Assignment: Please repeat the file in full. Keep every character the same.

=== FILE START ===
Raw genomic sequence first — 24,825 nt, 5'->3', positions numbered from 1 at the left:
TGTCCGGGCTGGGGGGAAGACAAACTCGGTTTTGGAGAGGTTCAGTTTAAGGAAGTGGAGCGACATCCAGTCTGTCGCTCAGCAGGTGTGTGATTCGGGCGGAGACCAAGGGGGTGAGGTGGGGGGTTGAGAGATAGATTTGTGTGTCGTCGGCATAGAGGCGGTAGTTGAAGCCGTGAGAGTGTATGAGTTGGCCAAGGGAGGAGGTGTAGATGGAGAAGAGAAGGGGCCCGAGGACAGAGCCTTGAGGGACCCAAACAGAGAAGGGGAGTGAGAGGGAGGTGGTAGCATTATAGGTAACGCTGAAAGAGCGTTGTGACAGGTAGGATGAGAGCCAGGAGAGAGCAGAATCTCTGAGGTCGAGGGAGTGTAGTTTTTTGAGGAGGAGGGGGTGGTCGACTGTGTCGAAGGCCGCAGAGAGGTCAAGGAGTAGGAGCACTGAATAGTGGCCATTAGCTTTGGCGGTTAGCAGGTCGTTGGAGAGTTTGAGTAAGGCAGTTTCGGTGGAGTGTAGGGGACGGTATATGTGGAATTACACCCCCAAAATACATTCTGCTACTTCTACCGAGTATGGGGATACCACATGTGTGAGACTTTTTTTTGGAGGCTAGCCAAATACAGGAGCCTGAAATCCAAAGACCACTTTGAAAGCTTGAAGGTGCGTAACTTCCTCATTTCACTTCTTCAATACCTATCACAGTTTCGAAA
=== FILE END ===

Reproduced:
Raw genomic sequence first — 24,825 nt, 5'->3', positions numbered from 1 at the left:
TGTCCGGGCTGGGGGGAAGACAAACTCGGTTTTGGAGAGGTTCAGTTTAAGGAAGTGGAGCGACATCCAGTCTGTCGCTCAGCAGGTGTGTGATTCGGGCGGAGACCAAGGGGGTGAGGTGGGGGGTTGAGAGATAGATTTGTGTGTCGTCGGCATAGAGGCGGTAGTTGAAGCCGTGAGAGTGTATGAGTTGGCCAAGGGAGGAGGTGTAGATGGAGAAGAGAAGGGGCCCGAGGACAGAGCCTTGAGGGACCCAAACAGAGAAGGGGAGTGAGAGGGAGGTGGTAGCATTATAGGTAACGCTGAAAGAGCGTTGTGACAGGTAGGATGAGAGCCAGGAGAGAGCAGAATCTCTGAGGTCGAGGGAGTGTAGTTTTTTGAGGAGGAGGGGGTGGTCGACTGTGTCGAAGGCCGCAGAGAGGTCAAGGAGTAGGAGCACTGAATAGTGGCCATTAGCTTTGGCGGTTAGCAGGTCGTTGGAGAGTTTGAGTAAGGCAGTTTCGGTGGAGTGTAGGGGACGGTATATGTGGAATTACACCCCCAAAATACATTCTGCTACTTCTACCGAGTATGGGGATACCACATGTGTGAGACTTTTTTTTGGAGGCTAGCCAAATACAGGAGCCTGAAATCCAAAGACCACTTTGAAAGCTTGAAGGTGCGTAACTTCCTCATTTCACTTCTTCAATACCTATCACAGTTTCGAAA